While it seems like the best thing to do at this point is to just jump to over to a Mac, the cost of any of their current “Pro” level notebooks, unfortunately make it exceptionally cost prohibitive. Buying into the Apple ecosystem as a new user is just too damned expensive at this point. Staying here means I either have to settle for a notebook I don’t want, or my kids won’t be able to go to college…EVER.

Even if it weren’t cost prohibitive, I have no confidence that Apple will be able to support me with the type of hardware that I want and need for my computing needs. Their current computing offerings seem to be hurtling towards each other, destined to end up in some sort of crammed, hashed together mess that combines both iOS and macOS elements.

Hey, Tim..! Keep your chocolate OUT of my peanut butter! I don’t want a notebook that’s more iDevice than notebook. I want a portable, desktop replacement that runs a desktop class operating system. And I don’t want to have to pay $4000 for it, either.

So… I have no idea where both Microsoft – whose software runs in nearly every office of every business on the ENTIRE PLANET – or Apple are headed. One seems to be unable to write drivers even for their own equipment, and the other seems to hell bent on turning their conventional PC’s into tablets.

Both seem hell bent on pissing off all of their users though.

Am I the only one who thinks this? Chime in folks. I’d really appreciate you giving me your thoughts on this.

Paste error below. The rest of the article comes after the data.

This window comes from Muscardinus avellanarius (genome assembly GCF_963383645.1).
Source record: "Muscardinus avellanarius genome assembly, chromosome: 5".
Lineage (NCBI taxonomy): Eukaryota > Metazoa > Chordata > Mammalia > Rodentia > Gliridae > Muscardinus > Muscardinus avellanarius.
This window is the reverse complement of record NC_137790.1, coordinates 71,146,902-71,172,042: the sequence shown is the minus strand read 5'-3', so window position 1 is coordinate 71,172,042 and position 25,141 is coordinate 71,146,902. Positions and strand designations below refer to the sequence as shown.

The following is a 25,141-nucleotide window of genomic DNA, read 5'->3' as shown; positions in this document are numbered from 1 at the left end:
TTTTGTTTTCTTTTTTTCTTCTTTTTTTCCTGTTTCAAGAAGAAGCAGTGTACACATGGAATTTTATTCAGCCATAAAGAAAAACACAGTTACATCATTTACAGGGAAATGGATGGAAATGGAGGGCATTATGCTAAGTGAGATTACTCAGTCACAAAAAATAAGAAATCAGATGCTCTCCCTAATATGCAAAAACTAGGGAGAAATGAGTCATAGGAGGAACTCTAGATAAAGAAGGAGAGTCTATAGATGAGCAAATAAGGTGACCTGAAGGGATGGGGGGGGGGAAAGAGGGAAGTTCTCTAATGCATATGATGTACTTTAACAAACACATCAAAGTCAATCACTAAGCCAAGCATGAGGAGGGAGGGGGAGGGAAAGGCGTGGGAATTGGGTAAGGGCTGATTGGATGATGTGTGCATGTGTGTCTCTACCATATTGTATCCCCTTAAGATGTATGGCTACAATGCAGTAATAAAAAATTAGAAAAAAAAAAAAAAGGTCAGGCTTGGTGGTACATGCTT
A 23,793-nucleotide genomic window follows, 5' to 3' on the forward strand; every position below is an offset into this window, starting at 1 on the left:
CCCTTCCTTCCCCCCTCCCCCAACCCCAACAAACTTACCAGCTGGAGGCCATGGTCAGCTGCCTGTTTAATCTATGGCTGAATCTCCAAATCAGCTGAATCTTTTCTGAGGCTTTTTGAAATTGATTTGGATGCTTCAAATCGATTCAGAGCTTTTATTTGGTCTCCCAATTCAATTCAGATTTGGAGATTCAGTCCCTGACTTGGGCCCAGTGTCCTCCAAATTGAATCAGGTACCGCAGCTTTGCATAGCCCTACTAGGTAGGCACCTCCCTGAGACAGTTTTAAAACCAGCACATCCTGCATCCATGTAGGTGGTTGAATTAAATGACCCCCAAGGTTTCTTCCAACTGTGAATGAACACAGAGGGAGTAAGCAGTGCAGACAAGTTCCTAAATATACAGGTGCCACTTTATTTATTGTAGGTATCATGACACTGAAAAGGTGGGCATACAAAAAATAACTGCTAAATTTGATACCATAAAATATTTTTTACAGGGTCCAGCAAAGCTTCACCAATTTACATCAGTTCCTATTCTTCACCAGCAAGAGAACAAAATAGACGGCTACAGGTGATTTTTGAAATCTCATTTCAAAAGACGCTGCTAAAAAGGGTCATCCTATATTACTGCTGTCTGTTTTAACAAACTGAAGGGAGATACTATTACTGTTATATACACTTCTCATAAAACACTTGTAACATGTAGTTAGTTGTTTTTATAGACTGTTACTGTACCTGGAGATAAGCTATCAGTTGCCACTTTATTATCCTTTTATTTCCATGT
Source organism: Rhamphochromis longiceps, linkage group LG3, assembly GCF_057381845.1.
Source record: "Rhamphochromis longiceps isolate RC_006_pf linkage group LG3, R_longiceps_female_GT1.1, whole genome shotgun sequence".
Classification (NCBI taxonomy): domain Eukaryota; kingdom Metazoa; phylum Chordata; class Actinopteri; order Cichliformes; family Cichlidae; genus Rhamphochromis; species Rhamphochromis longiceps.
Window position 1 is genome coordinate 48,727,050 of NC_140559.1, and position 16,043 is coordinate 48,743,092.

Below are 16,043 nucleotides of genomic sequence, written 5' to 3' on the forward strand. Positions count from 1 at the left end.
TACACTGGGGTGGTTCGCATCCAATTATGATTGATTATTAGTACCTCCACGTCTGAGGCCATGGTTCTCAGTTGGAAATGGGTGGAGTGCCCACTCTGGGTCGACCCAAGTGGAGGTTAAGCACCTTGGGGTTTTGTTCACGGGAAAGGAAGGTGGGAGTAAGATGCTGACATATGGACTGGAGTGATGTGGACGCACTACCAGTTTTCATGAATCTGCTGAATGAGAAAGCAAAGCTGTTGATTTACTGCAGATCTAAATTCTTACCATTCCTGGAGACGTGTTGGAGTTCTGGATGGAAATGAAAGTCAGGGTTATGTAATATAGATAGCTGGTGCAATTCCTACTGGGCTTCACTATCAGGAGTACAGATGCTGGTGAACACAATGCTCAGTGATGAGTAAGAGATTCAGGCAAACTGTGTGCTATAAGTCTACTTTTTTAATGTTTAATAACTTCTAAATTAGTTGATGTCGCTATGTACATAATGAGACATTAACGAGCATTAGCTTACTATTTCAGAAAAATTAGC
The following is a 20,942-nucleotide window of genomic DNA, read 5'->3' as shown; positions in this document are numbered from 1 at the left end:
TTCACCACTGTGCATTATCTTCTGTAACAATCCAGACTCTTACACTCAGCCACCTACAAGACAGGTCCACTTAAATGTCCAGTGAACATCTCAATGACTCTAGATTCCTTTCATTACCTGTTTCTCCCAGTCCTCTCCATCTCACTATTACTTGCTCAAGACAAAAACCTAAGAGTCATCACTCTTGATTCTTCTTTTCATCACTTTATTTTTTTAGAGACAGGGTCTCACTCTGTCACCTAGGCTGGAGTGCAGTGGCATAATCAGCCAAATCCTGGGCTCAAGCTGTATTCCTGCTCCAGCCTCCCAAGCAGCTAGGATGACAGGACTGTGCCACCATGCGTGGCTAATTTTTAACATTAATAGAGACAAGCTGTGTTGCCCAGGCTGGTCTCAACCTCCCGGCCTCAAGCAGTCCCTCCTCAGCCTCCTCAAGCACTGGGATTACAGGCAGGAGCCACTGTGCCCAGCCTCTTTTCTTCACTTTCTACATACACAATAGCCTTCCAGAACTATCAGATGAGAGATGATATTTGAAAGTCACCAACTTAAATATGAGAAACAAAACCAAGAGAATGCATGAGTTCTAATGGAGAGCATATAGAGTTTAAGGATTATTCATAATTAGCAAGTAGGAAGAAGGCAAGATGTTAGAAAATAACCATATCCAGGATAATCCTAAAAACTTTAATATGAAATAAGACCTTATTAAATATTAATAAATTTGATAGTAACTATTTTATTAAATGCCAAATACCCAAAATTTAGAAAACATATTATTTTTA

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Chromebooks – What are they and Why do I Care?

What’s a Chromebook with enhanced offline capabilities..?

A notebook with a stripped-down desktop OS (or, “three Chromebooks walk into a bar…”)

 

Introduction

See… I blame the whole netbook era for this.

A few years ago, just before tablets hit the market and the iPad took the computing world by storm, netbooks were all the rage. They were really a full blown notebook computer with either a “starter” version of Windows or Linux or a hacked version of the full OS; but had budget processing power and RAM. In many ways, they were a hackers dream, as with the right tools, talent or instructions, getting unusual Linux or Unix builds or even OS X on one was fairly easy, requiring only the right OS build and a USB flash drive or CD drive. Back in the day, I had a number of articles published on Gear Diary on how to create a Hackintosh with an MSI Wind.

Netbooks were replaced by tablets; and then the whole rooting your Android device-thing started. In many ways, rooting your Android device has also seen its day come and go, as more people are interested in a pure Android experience. Jail breaking or rooting your device has become very passé and honestly, I’m glad to see it go, too. I used to be very much into putting custom ROM’s on my phone(s), and that goes all the way back to the PocketPC and Windows Mobile days. While it was fun (at times), it’s a great deal of work and the results you get aren’t always worth the effort, especially when you can now cycle devices in and out every 12 or so months.

What does this have to do with Chromebooks? That’s a great question… The way things have been going, I see the implementation of Chromebooks in a similar light – a relic of the pre-tablet age where an open-source undercurrent was trying to redirect the interests of the industry and mainstream computing. Cloud computing has its place, but I don’t see it as the savior that Google and others would want YOU to think it is.

Chromebooks are completely dependent upon a few key items in order to function correctly. Over the next few days, we’ll discuss them all and see if we can figure it all out.

Chromebooks

 

Google Services and Little Else

Let’s get this out there right now – unless you’re already in bed with Google, you’d better plan to be if you purchase a Chromebook. The device may not work properly with other cloud-based storage or office suite services, and then you’d be stuck. Buying a Chromebook means buying into Google. Period.

 

A Chromebook is (little more than) a Dumb Terminal